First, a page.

A View from the Cayman Islands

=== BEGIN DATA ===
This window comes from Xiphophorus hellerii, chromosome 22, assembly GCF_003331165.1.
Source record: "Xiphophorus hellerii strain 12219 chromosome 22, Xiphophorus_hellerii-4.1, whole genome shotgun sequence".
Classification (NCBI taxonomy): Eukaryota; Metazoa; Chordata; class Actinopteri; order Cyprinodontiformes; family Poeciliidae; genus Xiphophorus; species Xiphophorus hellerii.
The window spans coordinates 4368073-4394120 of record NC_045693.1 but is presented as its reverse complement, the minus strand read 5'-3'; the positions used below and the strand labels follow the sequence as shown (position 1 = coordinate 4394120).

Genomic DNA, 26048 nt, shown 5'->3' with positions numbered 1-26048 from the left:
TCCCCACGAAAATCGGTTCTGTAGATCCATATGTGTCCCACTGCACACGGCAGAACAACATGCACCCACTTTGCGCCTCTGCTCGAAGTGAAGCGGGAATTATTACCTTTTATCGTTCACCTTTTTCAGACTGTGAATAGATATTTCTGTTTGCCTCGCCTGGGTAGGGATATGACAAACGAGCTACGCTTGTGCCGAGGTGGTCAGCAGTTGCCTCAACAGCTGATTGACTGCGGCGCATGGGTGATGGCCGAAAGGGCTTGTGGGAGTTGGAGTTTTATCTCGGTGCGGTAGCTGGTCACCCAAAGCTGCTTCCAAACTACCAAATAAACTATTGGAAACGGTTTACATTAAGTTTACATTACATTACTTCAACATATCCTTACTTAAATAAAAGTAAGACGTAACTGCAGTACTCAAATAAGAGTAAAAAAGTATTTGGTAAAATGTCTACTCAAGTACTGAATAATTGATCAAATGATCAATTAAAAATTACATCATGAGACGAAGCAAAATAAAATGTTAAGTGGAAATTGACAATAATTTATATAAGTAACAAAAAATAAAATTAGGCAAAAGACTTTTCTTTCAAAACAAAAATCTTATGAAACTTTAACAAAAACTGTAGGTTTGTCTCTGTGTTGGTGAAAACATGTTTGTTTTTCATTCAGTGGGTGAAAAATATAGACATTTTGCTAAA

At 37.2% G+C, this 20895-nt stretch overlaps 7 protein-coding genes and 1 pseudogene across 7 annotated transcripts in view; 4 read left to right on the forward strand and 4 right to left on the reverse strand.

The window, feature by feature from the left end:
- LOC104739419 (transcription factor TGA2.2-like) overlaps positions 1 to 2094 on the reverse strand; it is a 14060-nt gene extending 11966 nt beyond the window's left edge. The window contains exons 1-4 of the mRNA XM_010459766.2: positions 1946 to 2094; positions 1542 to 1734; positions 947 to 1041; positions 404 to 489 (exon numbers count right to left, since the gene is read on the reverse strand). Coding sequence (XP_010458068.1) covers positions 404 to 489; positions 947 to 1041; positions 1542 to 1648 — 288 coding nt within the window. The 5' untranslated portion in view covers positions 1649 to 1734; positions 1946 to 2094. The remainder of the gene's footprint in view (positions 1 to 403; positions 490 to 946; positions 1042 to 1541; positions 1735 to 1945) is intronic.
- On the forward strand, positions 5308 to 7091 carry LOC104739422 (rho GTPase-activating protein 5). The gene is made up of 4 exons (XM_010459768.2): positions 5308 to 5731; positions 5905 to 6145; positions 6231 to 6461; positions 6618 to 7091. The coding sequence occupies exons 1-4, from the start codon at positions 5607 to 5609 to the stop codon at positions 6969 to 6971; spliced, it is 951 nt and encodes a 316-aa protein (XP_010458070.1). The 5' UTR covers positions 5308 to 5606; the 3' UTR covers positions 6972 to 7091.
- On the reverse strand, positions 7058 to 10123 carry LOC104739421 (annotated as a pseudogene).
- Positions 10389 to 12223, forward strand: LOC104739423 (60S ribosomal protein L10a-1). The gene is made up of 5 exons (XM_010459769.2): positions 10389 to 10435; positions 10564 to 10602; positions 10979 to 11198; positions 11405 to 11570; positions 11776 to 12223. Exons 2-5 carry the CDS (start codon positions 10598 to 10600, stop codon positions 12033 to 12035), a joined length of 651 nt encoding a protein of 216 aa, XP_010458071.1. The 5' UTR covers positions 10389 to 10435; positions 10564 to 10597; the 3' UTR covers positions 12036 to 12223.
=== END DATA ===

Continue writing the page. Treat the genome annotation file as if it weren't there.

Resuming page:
Where precisely do the Cayman Islands stand now that the dust has settled following the Organisation for Economic Cooperation and Development (OECD) and Financial Action Task Force (FATF) supranational initiatives on tax harmonisation and anti money laundering?`The short answer is that the legislative and regulatory amendments are sympathetic and, as a result, the Cayman Islands seem now better positioned in relation to their core institutional business, collective investment schemes, capital markets and structured finance transactions, aircraft financing, hybrid financing vehicles and specialised private client vehicles that are compliant with tax laws of the jurisdiction of residence and domicile of the settlor and beneficiaries. It necessarily follows also that in the event there remain users of the Cayman Islands financial system who are entirely reliant on non-disclosure, then such arrangements will need to be unwound or, in the alternative, moved to less transparent jurisdictions, perhaps, if they insist on withholding tax rather than exchange of information, Luxembourg or Switzerland.`The following are the main features that lead to these conclusions:`Firstly, (and well before the recent US administration decision to withdraw support from certain aspects of the OECD initiative) the Cayman Islands had secured that there would be no change to its indirect system of taxation. There remain no income, corporation, capital gains or withholding taxes. The OECD's (only slightly) hidden agenda in promoting EU tax harmonisation (and doubtless at the highest rates) clearly overreached itself.`Secondly, as a result of amendment to The Proceeds of Criminal Conduct Law, Cayman Islands suspicious transaction reporting introduced in 1996 now becomes mandatory in line with the provisions of the Criminal Justice Act 1993 of the United Kingdom. There are ancillary provisions enabling cooperation between the Cayman Islands Financial Reporting Unit and similar organisations, like the National Criminal Intelligence Service, in FATF jurisdictions.`Thirdly, amendments to the Monetary Authority Law meet the concerns expressed in the Financial Stability Forum (FSF) Report (some would have said that the use of “Report” was altogether too technical a term for a largely anecdotal collection of views of a number of onshore regulators) with regard to the provision of regulator to regulator cross-border disclosure by the Cayman Islands Monetary Authority (CIMA). In enabling CIMA to liaise effectively with overseas regulators, the necessary element of cross-border transparency is introduced. (In practice, little change will result given that the typical Cayman Islands structure is promoted by institutions for institutions (or possibly high net worth qualified investors) and that those concerned are invariably based in the major financial centres and subject to relevant onshore regulation).`Fourthly, all financial service providers are required to “know their customer”, must undertake appropriate source of funds enquiry and maintain due diligence records in the specific form with regard to “relevant financial business” as defined. Again it is unlikely that these provisions will cause any change to the fundamentals of cross-border financing or investment structures; reliance may be placed on any funding through the US, UK, Japan, European and other FATF-approved jurisdictions, which are the typical originator jurisdictions for Cayman Islands structures.`What, if any, are the indications with regard to deal flows as a result of all of this? Interestingly enough, banking deposits and inter-bank bookings have increased substantially throughout the year to something in excess of US$800 billion and regulated mutual funds and incorporations have increased by approximately 20 per cent over a 12 month period. It seems right therefore to conclude that compliance with the OECD and FATF initiatives has been well received in the institutional marketplace.`In April 2001, the Americas Review Group of the FATF travelled to the Cayman Islands to conduct its review with a view to analysing the latest legislative enactments and the operation of the regulatory regime. If indeed it is the intention of the FATF to ensure that all jurisdictions legislate in accordance with the Vienna Principles, then the FATF should be obliged to conclude at its June 2001 meeting that the Cayman Islands legal and regulatory regime meets those and all recognised international standards.`Anthony Travers OBE is senior partner of Cayman Islands law firm Maples and Calder. This is a repeat of last week's column which appeared incomplete